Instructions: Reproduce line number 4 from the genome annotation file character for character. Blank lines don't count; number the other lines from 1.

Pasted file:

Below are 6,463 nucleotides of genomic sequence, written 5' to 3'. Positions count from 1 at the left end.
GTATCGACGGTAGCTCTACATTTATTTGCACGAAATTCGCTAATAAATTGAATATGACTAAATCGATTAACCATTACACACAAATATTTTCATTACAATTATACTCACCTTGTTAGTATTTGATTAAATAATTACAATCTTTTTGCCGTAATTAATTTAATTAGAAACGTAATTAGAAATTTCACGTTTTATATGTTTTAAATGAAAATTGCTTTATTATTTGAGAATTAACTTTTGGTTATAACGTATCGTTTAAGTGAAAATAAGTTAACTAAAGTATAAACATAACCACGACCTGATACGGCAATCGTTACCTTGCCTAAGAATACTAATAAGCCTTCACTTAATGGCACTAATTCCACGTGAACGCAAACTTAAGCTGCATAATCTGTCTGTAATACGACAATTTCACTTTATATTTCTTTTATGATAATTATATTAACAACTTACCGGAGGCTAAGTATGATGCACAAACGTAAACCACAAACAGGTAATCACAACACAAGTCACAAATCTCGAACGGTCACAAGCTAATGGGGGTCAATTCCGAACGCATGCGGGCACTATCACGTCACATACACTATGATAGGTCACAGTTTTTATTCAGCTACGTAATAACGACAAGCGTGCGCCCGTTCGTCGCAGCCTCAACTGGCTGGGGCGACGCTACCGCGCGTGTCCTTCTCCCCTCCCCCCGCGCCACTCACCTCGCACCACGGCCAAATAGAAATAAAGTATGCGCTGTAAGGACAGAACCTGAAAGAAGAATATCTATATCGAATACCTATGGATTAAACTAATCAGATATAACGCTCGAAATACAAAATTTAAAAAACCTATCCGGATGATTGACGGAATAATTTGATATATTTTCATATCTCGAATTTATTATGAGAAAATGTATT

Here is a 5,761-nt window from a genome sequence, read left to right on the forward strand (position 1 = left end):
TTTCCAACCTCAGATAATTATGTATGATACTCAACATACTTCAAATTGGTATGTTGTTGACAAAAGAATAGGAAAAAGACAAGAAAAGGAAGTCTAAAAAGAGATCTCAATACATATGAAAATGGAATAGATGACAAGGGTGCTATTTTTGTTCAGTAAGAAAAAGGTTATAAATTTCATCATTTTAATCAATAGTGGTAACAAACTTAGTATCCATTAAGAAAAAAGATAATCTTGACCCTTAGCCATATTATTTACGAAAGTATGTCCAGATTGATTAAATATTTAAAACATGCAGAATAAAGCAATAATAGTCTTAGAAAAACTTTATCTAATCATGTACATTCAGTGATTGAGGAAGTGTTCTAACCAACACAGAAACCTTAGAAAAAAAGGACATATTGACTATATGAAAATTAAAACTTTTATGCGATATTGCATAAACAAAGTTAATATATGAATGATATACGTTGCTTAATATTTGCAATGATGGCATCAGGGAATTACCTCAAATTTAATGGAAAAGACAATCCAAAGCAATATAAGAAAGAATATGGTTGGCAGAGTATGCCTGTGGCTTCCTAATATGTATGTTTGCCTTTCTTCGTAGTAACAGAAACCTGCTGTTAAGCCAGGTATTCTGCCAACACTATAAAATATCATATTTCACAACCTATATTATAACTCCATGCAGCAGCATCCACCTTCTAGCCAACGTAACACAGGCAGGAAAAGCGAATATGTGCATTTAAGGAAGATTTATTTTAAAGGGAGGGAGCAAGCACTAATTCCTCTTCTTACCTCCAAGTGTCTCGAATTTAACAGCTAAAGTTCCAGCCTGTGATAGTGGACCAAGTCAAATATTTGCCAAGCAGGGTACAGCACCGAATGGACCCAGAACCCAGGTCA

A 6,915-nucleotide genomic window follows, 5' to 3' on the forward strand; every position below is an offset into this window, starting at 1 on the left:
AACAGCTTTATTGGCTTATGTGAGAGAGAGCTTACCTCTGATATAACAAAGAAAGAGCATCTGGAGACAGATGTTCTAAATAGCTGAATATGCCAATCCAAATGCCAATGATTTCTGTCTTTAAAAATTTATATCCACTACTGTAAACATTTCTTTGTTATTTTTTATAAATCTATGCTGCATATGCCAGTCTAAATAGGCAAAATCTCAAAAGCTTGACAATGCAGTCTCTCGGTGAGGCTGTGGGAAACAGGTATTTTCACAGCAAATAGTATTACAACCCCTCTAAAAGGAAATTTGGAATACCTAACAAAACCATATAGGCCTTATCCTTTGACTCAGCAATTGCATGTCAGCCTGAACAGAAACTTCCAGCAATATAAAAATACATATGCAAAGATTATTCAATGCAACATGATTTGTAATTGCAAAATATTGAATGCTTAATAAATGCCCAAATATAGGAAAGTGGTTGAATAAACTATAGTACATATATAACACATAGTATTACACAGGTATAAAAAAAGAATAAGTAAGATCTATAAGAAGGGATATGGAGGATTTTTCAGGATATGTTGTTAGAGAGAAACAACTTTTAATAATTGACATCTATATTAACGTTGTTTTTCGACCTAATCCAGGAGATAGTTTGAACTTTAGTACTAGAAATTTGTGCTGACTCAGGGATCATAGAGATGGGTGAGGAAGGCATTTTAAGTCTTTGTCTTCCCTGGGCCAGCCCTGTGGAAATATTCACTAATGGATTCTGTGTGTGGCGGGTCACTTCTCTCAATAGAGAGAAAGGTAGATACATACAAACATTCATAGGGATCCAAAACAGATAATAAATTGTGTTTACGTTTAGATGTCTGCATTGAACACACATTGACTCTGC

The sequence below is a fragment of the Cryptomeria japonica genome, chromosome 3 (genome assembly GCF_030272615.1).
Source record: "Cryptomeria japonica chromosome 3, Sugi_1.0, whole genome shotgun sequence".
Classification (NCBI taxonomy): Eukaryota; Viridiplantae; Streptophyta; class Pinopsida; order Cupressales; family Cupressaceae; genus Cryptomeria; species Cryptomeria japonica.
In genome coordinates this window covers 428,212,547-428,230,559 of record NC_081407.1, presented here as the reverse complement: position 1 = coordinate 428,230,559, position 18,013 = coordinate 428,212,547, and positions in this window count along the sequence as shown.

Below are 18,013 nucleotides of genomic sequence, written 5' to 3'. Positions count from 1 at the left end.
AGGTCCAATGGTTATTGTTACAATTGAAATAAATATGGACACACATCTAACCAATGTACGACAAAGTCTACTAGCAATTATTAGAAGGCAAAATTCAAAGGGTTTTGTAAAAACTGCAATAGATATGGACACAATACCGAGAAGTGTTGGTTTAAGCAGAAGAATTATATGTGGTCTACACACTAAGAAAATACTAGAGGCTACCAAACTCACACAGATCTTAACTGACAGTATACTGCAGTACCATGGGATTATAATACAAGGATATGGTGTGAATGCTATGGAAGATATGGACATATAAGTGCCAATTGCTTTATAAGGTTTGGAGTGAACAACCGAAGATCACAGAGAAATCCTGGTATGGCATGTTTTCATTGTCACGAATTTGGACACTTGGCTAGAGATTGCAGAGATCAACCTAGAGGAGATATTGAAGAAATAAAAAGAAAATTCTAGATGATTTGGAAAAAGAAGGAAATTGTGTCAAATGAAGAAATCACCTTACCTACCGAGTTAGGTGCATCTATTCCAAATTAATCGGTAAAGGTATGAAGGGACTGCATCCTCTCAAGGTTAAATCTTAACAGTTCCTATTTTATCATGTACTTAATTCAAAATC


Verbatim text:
TTTCCAACCTCAGATAATTATGTATGATACTCAACATACTTCAAATTGGTATGTTGTTGACAAAAGAATAGGAAAAAGACAAGAAAAGGAAGTCTAAAAAGAGATCTCAATACATATGAAAATGGAATAGATGACAAGGGTGCTATTTTTGTTCAGTAAGAAAAAGGTTATAAATTTCATCATTTTAATCAATAGTGGTAACAAACTTAGTATCCATTAAGAAAAAAGATAATCTTGACCCTTAGCCATATTATTTACGAAAGTATGTCCAGATTGATTAAATATTTAAAACATGCAGAATAAAGCAATAATAGTCTTAGAAAAACTTTATCTAATCATGTACATTCAGTGATTGAGGAAGTGTTCTAACCAACACAGAAACCTTAGAAAAAAAGGACATATTGACTATATGAAAATTAAAACTTTTATGCGATATTGCATAAACAAAGTTAATATATGAATGATATACGTTGCTTAATATTTGCAATGATGGCATCAGGGAATTACCTCAAATTTAATGGAAAAGACAATCCAAAGCAATATAAGAAAGAATATGGTTGGCAGAGTATGCCTGTGGCTTCCTAATATGTATGTTTGCCTTTCTTCGTAGTAACAGAAACCTGCTGTTAAGCCAGGTATTCTGCCAACACTATAAAATATCATATTTCACAACCTATATTATAACTCCATGCAGCAGCATCCACCTTCTAGCCAACGTAACACAGGCAGGAAAAGCGAATATGTGCATTTAAGGAAGATTTATTTTAAAGGGAGGGAGCAAGCACTAATTCCTCTTCTTACCTCCAAGTGTCTCGAATTTAACAGCTAAAGTTCCAGCCTGTGATAGTGGACCAAGTCAAATATTTGCCAAGCAGGGTACAGCACCGAATGGACCCAGAACCCAGGTCA